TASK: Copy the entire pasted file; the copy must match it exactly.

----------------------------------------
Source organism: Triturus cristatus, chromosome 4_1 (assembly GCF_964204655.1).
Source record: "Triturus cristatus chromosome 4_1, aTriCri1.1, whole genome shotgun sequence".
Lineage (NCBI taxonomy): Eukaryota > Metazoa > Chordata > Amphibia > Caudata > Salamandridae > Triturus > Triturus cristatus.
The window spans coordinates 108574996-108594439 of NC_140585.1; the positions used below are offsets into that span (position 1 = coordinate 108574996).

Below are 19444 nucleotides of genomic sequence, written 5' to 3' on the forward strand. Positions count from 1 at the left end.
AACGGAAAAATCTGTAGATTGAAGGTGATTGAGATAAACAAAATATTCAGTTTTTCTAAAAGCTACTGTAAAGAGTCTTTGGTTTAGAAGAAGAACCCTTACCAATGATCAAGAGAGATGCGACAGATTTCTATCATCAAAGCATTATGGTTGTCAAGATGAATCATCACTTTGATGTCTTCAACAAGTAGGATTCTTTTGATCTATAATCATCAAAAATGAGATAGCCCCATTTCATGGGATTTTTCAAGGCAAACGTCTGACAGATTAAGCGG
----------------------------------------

Source organism: Triturus cristatus, chromosome 4_1 (assembly GCF_964204655.1).
Source record: "Triturus cristatus chromosome 4_1, aTriCri1.1, whole genome shotgun sequence".
Lineage (NCBI taxonomy): Eukaryota > Metazoa > Chordata > Amphibia > Caudata > Salamandridae > Triturus > Triturus cristatus.
The window spans coordinates 108574996-108594439 of NC_140585.1; the positions used below are offsets into that span (position 1 = coordinate 108574996).

Below are 19444 nucleotides of genomic sequence, written 5' to 3' on the forward strand. Positions count from 1 at the left end.
AACGGAAAAATCTGTAGATTGAAGGTGATTGAGATAAACAAAATATTCAGTTTTTCTAAAAGCTACTGTAAAGAGTCTTTGGTTTAGAAGAAGAACCCTTACCAATGATCAAGAGAGATGCGACAGATTTCTATCATCAAAGCATTATGGTTGTCAAGATGAATCATCACTTTGATGTCTTCAACAAGTAGGATTCTTTTGATCTATAATCATCAAAAATGAGATAGCCCCATTTCATGGGATTTTTCAAGGCAAACGTCTGACAGATTAAGCGG